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From Tim Ellison <t.p.elli...@gmail.com>
Subject Re: Platform dependent code placement (was: Re: repo layout again)
Date Fri, 17 Feb 2006 17:13:13 GMT
Andrey Chernyshev wrote:
>>> src\main\native\win\foo_ia32.cpp
>>>     - file is applicable only for  Windows / IA32;
>> why has the ARCH flipped onto the file name?  why not win_ia32 ?
> Well, let's see - if I have a file which is shared between Windows and
> Linux, but it is IA32 specific, then I'll have to duplicate it in
> win_ia32 and linux_ia32 dirs. It means having both ARCH and OS in a
> file name isn't always convenient.
> Another case, if I have only one file in my component which is
> IA32-specific, it could be more convenient just to rename it like
> foo.c -> foo_ia32.c and keep it at the same location, rather than move
> to some other directory. One sort of problems coming here is that
> every additional directory may need to be registered appropriately as
> a source search path in development / debugging tools (you'd face this
> if you try to debug with MSVC, for example). I just thought that
> giving a freedom to choose between naming files or directories will
> help people to work in the most convenient way.
>>> src\main\native\foo_ia32_em64t.cpp
>>>     - file can be compiled for whatever OS on either IA32 or EM64T
>>> architecture, but nothing else.
>> I agree with the approach, but left wondering why it is not something like:
>>   src\main\native\
>>                   common\
>>                   unix\
>>                   windows\
>>                   zos\
>>                   solaris\
>>                   solaris_x86\
>>                   solaris_sparc\
>>                   windows_ifp\
>> i.e. a taxonomy covering families of code (common, unix-like,
>> windows-like) and increasingly specific discriminators.
> Well, this directory structure does fit to the scheme I proposed, it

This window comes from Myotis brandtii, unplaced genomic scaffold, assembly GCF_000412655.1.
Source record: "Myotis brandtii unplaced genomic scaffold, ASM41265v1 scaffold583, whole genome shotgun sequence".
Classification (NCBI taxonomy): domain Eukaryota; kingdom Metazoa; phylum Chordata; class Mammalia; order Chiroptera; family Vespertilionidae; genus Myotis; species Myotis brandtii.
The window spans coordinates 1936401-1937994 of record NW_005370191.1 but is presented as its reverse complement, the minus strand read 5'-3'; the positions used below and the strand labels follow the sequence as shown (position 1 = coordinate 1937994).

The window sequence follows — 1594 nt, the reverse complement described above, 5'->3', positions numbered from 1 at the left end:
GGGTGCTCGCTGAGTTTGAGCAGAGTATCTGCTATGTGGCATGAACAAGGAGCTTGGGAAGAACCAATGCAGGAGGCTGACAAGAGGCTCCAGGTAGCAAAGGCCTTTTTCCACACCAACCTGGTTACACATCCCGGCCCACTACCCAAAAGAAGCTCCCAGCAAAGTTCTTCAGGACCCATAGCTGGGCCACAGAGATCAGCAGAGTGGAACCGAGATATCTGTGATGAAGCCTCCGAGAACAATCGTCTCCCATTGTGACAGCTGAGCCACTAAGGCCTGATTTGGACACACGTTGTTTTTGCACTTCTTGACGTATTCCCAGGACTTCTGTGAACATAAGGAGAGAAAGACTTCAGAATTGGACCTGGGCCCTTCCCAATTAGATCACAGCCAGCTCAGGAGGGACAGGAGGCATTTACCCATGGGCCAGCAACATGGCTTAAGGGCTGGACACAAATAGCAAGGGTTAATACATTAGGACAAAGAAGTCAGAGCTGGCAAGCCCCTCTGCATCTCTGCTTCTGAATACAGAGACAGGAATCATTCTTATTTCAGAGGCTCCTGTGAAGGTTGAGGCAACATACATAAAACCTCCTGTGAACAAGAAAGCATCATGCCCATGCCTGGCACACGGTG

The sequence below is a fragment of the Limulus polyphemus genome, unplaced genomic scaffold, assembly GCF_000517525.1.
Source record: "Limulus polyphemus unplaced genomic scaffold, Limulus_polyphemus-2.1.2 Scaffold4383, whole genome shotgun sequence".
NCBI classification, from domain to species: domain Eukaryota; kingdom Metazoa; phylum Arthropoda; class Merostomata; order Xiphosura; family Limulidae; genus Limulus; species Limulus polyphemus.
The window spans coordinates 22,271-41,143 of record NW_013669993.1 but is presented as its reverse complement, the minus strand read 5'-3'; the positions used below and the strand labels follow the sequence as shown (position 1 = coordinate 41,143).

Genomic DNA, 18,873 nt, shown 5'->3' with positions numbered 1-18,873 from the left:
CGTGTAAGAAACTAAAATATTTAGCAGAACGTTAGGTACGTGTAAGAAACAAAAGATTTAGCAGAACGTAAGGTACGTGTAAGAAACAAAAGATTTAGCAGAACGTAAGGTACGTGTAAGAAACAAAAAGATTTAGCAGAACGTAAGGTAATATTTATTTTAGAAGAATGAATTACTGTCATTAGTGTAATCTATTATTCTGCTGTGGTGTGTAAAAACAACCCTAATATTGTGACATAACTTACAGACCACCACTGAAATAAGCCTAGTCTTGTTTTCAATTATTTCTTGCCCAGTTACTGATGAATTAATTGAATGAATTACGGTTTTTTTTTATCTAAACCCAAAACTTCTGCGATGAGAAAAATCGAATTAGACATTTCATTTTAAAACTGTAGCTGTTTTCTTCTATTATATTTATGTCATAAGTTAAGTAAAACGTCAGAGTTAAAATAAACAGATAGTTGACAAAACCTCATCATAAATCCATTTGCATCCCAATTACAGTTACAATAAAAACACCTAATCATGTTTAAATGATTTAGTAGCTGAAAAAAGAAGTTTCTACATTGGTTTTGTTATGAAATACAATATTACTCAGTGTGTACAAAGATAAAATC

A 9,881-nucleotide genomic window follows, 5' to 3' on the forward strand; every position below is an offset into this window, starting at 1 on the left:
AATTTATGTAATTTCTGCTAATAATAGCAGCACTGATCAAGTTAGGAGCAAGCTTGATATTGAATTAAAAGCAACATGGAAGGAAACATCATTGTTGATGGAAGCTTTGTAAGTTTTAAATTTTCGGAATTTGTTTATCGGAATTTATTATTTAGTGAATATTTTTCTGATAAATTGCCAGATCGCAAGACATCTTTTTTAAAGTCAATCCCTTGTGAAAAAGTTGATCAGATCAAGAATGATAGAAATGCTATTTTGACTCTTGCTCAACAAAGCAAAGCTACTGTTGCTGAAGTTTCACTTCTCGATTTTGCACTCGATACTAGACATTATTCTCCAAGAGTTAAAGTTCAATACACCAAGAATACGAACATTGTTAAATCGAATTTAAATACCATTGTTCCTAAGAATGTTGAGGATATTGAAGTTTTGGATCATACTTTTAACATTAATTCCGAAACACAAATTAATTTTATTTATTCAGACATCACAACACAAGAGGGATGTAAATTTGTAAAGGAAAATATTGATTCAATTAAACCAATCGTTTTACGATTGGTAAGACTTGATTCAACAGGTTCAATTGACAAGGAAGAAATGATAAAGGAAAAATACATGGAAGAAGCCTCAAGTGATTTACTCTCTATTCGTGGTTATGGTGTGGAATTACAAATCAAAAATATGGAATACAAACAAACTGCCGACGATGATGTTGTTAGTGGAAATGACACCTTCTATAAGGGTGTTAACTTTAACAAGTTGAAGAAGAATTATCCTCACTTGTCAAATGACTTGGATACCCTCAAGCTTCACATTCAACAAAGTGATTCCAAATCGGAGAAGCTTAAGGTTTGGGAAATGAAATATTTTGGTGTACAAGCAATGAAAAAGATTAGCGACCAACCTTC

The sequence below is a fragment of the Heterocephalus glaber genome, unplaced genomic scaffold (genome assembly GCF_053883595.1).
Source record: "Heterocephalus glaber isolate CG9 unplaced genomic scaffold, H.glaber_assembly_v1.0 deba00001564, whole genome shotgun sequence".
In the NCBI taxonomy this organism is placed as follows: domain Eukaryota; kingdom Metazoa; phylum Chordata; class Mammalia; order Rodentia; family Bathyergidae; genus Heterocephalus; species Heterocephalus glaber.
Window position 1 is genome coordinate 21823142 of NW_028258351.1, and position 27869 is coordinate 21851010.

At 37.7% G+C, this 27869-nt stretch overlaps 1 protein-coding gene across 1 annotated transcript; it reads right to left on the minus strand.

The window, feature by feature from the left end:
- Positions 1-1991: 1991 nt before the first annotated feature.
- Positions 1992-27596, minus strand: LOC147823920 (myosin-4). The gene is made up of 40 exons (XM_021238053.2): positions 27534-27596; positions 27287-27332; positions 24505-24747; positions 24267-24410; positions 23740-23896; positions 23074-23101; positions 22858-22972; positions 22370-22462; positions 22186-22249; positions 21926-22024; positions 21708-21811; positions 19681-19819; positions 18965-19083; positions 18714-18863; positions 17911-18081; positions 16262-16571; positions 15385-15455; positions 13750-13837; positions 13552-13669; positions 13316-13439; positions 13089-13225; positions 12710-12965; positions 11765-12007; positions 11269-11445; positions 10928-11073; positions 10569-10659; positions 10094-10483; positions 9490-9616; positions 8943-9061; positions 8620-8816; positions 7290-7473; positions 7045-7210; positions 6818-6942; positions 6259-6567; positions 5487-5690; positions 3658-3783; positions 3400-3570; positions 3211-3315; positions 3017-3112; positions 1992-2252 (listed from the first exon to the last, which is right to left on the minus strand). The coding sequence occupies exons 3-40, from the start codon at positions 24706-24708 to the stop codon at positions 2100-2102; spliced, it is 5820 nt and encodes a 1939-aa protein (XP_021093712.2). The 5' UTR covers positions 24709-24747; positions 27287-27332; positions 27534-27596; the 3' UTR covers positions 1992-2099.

> is a particular case of it.  Some people probably will want also to
> play with the file names within a single directory in the same style: 
> foo_solaris.c, foo_solaris_sparc.c, ...

Ah, I see.  I hadn't appreciated that you can mix-n-match the dir names
and file names encoding.

> I guess if  a component contains only 3 platform dependent c files,
> someone would be frustrated to create 3 different directories for
> them.
>>> The formal file selection rule may look like:
>>> (1) File is applicable for the given OS value if its pathname contains regexp
>>> [\W_]${OS}[\W_], or pathname doesn't contain any OS value;
>>> (2) File is applicable for the given ARCH value if its pathname contains regexp
>>> [\W_]${ARCH}[\W_], or pathname doesn't contain any ARCH value;
>>> (3) File is selected for a compilation if it satisfies both (1) and
>>> (2) criteria.
>> If we restrict the OS and ARCH identifiers to directories then it will
>> allow us to use the gmake VPATH functionality to select the right file,
>> so compiling on solaris x86 will have a
>> VPATH='solaris_x86:solaris:unix:common' and so on.
> I see. Possibly vpath (small letters) could address the filenames?
> Perhaps something like this should work:
> vpath %solaris%.c
> vpath %.c  soalris:unix:common
>> I like the idea -- if we agree to use gmake throughout then I think we
>> get this functionality 'for free'.
> I guess the same could be done relatively easy for Ant as well, with
> help of filesets and <containsregex> selectors.

do you have any examples (i.e. snippets of a non-trivial Ant script)